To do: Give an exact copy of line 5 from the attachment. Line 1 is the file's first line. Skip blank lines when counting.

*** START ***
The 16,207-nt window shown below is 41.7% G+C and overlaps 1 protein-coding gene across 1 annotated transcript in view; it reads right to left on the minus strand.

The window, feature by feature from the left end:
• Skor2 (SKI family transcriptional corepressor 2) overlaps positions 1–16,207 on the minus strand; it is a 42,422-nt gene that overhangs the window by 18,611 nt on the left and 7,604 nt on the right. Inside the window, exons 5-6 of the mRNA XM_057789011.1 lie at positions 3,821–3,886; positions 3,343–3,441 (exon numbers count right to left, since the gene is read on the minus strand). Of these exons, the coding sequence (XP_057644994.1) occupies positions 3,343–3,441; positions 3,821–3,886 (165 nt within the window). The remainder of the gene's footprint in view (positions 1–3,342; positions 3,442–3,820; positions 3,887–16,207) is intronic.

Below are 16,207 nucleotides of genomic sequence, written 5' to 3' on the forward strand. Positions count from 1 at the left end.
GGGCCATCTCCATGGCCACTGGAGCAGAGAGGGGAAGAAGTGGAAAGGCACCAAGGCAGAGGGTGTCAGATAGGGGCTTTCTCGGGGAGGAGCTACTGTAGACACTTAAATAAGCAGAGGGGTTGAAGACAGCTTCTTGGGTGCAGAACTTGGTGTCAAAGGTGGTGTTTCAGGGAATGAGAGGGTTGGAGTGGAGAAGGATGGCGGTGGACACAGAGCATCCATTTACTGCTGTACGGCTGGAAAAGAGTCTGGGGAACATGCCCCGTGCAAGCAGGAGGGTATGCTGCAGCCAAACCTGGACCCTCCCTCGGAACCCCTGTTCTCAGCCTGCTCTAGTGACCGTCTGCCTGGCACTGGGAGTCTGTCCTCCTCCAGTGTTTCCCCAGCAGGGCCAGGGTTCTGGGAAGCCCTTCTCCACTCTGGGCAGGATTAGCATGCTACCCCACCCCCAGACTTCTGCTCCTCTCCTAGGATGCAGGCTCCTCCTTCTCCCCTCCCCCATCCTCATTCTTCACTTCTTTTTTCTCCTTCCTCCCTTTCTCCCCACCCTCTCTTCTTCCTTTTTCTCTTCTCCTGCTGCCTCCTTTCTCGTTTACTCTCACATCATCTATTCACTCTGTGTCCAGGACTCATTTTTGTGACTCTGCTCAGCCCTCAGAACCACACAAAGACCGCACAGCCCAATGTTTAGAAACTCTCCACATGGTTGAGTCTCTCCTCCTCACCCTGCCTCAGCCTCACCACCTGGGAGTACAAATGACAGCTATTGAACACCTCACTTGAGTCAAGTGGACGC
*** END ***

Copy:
GGGCCATCTCCATGGCCACTGGAGCAGAGAGGGGAAGAAGTGGAAAGGCACCAAGGCAGAGGGTGTCAGATAGGGGCTTTCTCGGGGAGGAGCTACTGTAGACACTTAAATAAGCAGAGGGGTTGAAGACAGCTTCTTGGGTGCAGAACTTGGTGTCAAAGGTGGTGTTTCAGGGAATGAGAGGGTTGGAGTGGAGAAGGATGGCGGTGGACACAGAGCATCCATTTACTGCTGTACGGCTGGAAAAGAGTCTGGGGAACATGCCCCGTGCAAGCAGGAGGGTATGCTGCAGCCAAACCTGGACCCTCCCTCGGAACCCCTGTTCTCAGCCTGCTCTAGTGACCGTCTGCCTGGCACTGGGAGTCTGTCCTCCTCCAGTGTTTCCCCAGCAGGGCCAGGGTTCTGGGAAGCCCTTCTCCACTCTGGGCAGGATTAGCATGCTACCCCACCCCCAGACTTCTGCTCCTCTCCTAGGATGCAGGCTCCTCCTTCTCCCCTCCCCCATCCTCATTCTTCACTTCTTTTTTCTCCTTCCTCCCTTTCTCCCCACCCTCTCTTCTTCCTTTTTCTCTTCTCCTGCTGCCTCCTTTCTCGTTTACTCTCACATCATCTATTCACTCTGTGTCCAGGACTCATTTTTGTGACTCTGCTCAGCCCTCAGAACCACACAAAGACCGCACAGCCCAATGTTTAGAAACTCTCCACATGGTTGAGTCTCTCCTCCTCACCCTGCCTCAGCCTCACCACCTGGGAGTACAAATGACAGCTATTGAACACCTCACTTGAGTCAAGTGGACGC